Platoon Sergeant Initial Counseling

In today’s post, I’d like to educate you about the Platoon Sergeant initial counseling.

Most new Second Lieutenants are recent college graduates with no experience on how to do an Army Counseling the right way.

They’re greener than green!

As a result, most stumble through the counseling process with their Platoon Sergeant, or even worse, they don’t do it at all!

As a Platoon Leader, you owe it to your Platoon Sergeant to do their initial counseling with them in writing.

You owe it to them to tell them what you expect of them, even if you don’t have much experience or know what you are doing yet.

I believe it’s better to do one counseling wrong than not do one at all.

For the rest of this post, I’m going to give you some tips on how to do the Platoon Sergeant Initial Counseling the right way.

The primary purpose of counseling is to improve performance and to professionally develop the rated Soldier. A quality counseling session does not dwell solely on the past; it focuses on the future and what can be done better. It is the responsibility of leaders and Soldiers to work together to ensure goals are set and understood, observations are shared, credit for successes are documented, and recommendations for improvement are acknowledged. ~ Ford Hood Sentinel

Platoon Sergeant Counseling

Why It’s Important

The Platoon Sergeant initial counseling will have a huge impact on your working relationship with your Platoon Sergeant.

If you conduct the counseling like you are supposed to, and tell them what you expect of them, there’s a good chance the two of you will work well together.

And even if you don’t work well together, the Platoon Sergeant will still know what’s expected of them.

I personally believe that all supervisors have the responsibility to tell their direct reports what they expect of them.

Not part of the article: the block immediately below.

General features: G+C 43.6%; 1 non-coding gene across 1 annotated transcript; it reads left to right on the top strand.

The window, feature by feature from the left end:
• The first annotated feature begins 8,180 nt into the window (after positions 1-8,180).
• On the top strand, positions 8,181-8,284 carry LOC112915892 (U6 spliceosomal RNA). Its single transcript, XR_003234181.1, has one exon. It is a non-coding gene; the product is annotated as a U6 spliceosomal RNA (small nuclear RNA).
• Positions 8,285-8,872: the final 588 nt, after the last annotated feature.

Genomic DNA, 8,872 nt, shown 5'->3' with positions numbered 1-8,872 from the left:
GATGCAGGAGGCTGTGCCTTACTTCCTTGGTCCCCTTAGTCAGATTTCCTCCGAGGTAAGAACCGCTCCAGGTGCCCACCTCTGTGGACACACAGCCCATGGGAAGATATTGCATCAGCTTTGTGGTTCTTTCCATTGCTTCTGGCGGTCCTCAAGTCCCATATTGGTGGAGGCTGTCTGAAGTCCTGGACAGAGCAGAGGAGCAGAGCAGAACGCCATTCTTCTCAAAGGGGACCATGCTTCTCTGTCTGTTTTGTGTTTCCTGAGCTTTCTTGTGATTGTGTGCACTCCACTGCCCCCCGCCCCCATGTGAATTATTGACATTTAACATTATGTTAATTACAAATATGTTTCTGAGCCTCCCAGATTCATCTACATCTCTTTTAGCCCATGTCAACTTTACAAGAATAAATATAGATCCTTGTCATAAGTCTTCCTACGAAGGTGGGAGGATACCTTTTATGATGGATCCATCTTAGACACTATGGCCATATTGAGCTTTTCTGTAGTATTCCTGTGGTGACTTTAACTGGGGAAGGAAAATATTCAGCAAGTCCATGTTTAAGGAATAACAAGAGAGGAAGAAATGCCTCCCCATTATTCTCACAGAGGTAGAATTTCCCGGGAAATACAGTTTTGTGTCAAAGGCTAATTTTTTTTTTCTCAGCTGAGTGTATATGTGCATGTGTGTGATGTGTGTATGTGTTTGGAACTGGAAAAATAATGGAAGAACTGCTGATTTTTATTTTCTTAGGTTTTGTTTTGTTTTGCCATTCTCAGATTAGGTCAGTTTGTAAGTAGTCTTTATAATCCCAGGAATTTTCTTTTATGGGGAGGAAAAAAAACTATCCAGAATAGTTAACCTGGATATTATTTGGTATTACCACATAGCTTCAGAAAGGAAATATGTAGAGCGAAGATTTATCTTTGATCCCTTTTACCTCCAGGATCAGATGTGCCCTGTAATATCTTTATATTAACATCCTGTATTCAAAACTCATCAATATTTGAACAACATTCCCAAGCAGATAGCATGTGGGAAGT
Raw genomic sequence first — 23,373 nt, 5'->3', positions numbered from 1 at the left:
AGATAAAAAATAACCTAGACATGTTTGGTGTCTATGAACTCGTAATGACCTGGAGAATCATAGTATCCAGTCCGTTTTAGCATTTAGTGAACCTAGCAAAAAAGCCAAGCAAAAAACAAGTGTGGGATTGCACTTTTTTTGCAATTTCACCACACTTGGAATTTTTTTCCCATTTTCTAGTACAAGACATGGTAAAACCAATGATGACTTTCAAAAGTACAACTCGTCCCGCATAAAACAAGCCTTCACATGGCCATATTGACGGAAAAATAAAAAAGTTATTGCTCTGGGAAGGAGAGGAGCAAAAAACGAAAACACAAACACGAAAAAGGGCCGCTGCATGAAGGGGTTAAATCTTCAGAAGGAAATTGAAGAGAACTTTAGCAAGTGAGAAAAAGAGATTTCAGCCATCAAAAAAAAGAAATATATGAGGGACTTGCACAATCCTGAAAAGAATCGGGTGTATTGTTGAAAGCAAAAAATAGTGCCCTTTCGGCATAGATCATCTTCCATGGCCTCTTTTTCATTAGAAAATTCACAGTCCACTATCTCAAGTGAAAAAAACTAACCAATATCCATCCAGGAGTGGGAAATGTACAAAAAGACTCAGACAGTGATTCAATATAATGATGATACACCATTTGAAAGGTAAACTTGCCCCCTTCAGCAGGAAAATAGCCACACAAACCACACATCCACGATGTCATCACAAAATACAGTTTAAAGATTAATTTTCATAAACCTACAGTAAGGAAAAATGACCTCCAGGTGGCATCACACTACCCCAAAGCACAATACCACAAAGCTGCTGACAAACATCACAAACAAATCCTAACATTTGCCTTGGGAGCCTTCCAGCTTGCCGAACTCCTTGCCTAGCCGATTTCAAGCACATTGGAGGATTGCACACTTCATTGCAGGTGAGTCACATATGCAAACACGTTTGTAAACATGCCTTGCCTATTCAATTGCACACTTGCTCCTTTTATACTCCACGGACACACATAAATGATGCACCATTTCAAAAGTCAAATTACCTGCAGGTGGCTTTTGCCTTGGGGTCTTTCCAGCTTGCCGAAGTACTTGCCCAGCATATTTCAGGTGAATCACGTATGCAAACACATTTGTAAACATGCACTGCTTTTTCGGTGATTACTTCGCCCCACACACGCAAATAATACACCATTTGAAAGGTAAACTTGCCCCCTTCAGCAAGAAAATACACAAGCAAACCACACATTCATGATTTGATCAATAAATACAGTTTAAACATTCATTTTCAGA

After all, don’t you want to know what your boss expects of you?


When you first assume the responsibilities as a Platoon Leader, you must make it a top priority to schedule time to sit down with your Platoon Sergeant and conduct your Platoon Sergeant initial counseling.

You want to do this within 30 days of taking the job and preferably within the first week.

The purpose of the Platoon Sergeant initial counseling is to tell your Platoon Sergeant what you expect of him or her.  

This includes performance expectations, professional expectations and personal expectations for both on and off duty.

The reason you must conduct the Platoon Sergeant initial counseling is to set your Platoon Sergeant, yourself and your platoon up for success right from day one.

You want them to know what right looks like and what will happen if they meet the standards or fail to meet the standards.

Even if they already know how to do their job (which they probably do) they still need to hear it from you!

Tips for Success

During the Platoon Sergeant initial counseling session, you can discuss your leadership style, performance expectations, the unit mission and anything else you deem important.

The secret to success is preparation.

You should spend at least four to six hours preparing for the Platoon Sergeant initial counseling.

This includes: completing your OER Support Form, updating your military biography, establishing platoon goals, preparing a first draft NCOER and preparing a NCOER Support Form.

You can get examples of most of these documents from your Company XO or Company Commander.

If you have a decent relationship with your First Sergeant, you could also ask them for some help.

In addition, make sure you put everything in writing.

That way, your Platoon Sergeant knows you are serious.

Moreover, you will create a paper trail to support your NCOER bullets.

And remember, your Platoon Sergeant will do what you do.

If you do the initial counseling the right way, your Platoon Sergeant will probably do the same thing with their subordinate leaders.

Prior to the initial counseling session, you should find a place where you can have privacy and no distractions.

Turn off your cell phones and put a “Do Not Disturb” sign on the door.

At the set time, have your Platoon Sergeant report to the room.

Follow these simple steps:

  • Platoon Sergeant reports to designated room or training area
  • Inform Platoon Sergeant of purpose of meeting
  • Small talk for 10 minutes
  • Have Platoon Sergeant talk about themselves, their family, experiences, goals, etc.
  • Inform Platoon Sergeant about yourself, your family, experiences, goals, etc.
  • Outline performance expectations for them
  • Review the platoon goals, mission and task organization
  • Review your OER Support Form